Learning about the science behind human creativity made me see that my search for meaningfulness in stories and games is likely because I don't want an inner and an outer creativity in a dichotomy, broken down into Hero's Journey and Heroine's Journey, but as an entwined creative experience that can be led by emotions and admired or felt on a spiritual level.

I realize I may be headed into the New Age-y zone with this book, but I did find it interesting to see a perspective so different from my own experience.  Never would I have thought that quantum physics would contain such insights into the workings of creativity.  I think it's important to read these different perspectives and I expect I will definitely be reading this book over to try to understand it better.

Sande Chen is a writer and game designer whose work has spanned 10 years in the industry. Her credits include 1999 IGF winner Terminus, 2007 PC RPG of the Year The Witcher, and Wizard 101. She is one of the founding members of the IGDA Game Design SIG.

Thursday, December 1, 2016

Upcoming Workshop: Game Writing Portfolio Workout


Hope everyone is ready for the holiday party season!  PlayCrafting NYC will be presenting The '16 Bit Awards, a celebration of game developers on December 15.  Be sure to attend and enjoy this night of music, awards, and games.

On Wednesday, December 7, I will be holding the last Game Writing Portfolio workshop of the year   It's a great space for beginning and established writers to share and learn about game writing.

Here's what a former student has said about Game Writing Portfolio Workout:
"This is so far best one of the Playcrafting workshops. The teacher was funny, incredibly knowledgeable and shared the best insider's secrets!"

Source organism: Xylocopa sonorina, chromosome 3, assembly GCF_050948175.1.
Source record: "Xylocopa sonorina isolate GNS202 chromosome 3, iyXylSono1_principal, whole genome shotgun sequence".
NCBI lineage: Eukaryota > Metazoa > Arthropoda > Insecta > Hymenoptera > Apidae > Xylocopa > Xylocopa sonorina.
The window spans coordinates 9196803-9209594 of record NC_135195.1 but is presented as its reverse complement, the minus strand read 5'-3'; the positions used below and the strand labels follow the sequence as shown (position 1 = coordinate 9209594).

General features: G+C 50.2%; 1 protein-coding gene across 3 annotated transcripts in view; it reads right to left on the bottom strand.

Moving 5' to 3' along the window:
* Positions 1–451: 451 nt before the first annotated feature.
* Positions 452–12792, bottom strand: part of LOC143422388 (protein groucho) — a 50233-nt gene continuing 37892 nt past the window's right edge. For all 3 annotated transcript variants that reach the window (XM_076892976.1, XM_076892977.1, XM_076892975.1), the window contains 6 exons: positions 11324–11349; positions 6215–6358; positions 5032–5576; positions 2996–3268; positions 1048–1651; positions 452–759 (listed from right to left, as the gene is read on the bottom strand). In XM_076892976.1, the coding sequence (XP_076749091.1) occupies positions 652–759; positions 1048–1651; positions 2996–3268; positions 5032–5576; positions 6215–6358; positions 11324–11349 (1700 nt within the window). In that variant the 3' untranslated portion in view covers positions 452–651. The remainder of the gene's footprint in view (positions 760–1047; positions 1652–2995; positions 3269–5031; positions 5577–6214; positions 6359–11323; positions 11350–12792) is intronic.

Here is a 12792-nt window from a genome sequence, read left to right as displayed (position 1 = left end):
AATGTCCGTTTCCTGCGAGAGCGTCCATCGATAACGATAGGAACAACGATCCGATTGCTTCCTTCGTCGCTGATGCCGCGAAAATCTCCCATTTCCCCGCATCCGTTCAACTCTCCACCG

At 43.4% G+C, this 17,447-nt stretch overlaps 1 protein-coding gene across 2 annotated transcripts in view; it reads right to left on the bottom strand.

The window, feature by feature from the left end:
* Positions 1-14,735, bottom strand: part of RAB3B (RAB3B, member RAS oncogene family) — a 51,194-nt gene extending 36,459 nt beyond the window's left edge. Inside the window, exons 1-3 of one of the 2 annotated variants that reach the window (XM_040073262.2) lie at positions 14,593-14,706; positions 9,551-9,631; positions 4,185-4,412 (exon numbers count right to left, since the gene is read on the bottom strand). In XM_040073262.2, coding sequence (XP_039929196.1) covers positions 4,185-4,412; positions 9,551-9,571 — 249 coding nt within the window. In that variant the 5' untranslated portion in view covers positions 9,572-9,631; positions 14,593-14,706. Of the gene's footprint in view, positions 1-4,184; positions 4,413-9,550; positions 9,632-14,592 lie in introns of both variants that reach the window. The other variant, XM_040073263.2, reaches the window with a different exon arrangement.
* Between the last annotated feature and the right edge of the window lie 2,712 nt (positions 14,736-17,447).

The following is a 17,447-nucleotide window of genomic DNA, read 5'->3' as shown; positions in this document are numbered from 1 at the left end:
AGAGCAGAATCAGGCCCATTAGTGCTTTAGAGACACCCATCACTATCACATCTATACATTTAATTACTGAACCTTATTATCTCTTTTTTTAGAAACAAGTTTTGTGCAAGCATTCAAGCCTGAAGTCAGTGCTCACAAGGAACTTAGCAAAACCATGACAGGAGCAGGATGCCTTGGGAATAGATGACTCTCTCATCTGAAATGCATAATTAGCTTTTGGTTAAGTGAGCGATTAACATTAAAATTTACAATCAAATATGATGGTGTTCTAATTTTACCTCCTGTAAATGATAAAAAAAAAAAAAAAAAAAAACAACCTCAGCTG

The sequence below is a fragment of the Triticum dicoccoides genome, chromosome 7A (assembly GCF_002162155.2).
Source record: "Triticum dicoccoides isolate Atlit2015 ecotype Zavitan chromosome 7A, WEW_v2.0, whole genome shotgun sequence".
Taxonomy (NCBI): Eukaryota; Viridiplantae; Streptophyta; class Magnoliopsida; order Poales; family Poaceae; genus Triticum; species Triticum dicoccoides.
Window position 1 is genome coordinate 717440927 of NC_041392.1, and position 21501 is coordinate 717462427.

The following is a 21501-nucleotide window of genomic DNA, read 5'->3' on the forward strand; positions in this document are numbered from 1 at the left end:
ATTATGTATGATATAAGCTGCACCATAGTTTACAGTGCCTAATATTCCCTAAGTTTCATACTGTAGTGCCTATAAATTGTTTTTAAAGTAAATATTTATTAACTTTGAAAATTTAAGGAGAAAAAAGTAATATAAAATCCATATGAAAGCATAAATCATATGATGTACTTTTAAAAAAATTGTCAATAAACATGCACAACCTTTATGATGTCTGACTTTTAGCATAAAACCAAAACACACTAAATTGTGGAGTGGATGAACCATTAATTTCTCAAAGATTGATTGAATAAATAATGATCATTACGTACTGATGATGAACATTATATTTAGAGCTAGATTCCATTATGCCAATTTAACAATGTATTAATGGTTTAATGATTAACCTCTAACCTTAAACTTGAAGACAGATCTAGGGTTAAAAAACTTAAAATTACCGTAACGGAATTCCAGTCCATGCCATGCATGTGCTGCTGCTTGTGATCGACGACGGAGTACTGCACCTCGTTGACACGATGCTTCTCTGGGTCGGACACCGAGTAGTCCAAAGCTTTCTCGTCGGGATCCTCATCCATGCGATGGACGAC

Come and write!
Date:  Wednesday, Dec 7, 2016
Time: 6:30 PM - 8:30 PM 

As always, Playcrafting NYC, which offers classes and events related to game development, has Early Bird tickets, but if they sell out (and they have in the past), you'll have to pay full price.

About Me

My background is a mixture of theatre, film, journalism, economics, and writing.  I received a S.B. in Writing and Humanistic Studies (now the major of Comparative Media Studies) at MIT and then I specialized in Screenwriting at USC's School of Cinematic Arts.  My first published game as a writer was on the epic space combat RPG, Terminus, which won 2 awards at the 1999 Independent Games Festival.  Afterwards, I worked on the episodic fantasy series Siege of Avalon, MMO Wizard101, and the dark fantasy RPG, The Witcher, for which I was nominated for a Writers Guild of America Award in Videogame Writing. I currently head the WGAE Videogame Writers Caucus and am SIG leader of the IGDA Game Design SIG. 

Friday, November 18, 2016

A Look at Puzzle Games

In this article, game designer Sande Chen reflects on the level design of puzzle games and how allowing the player to win can help in the success of the game.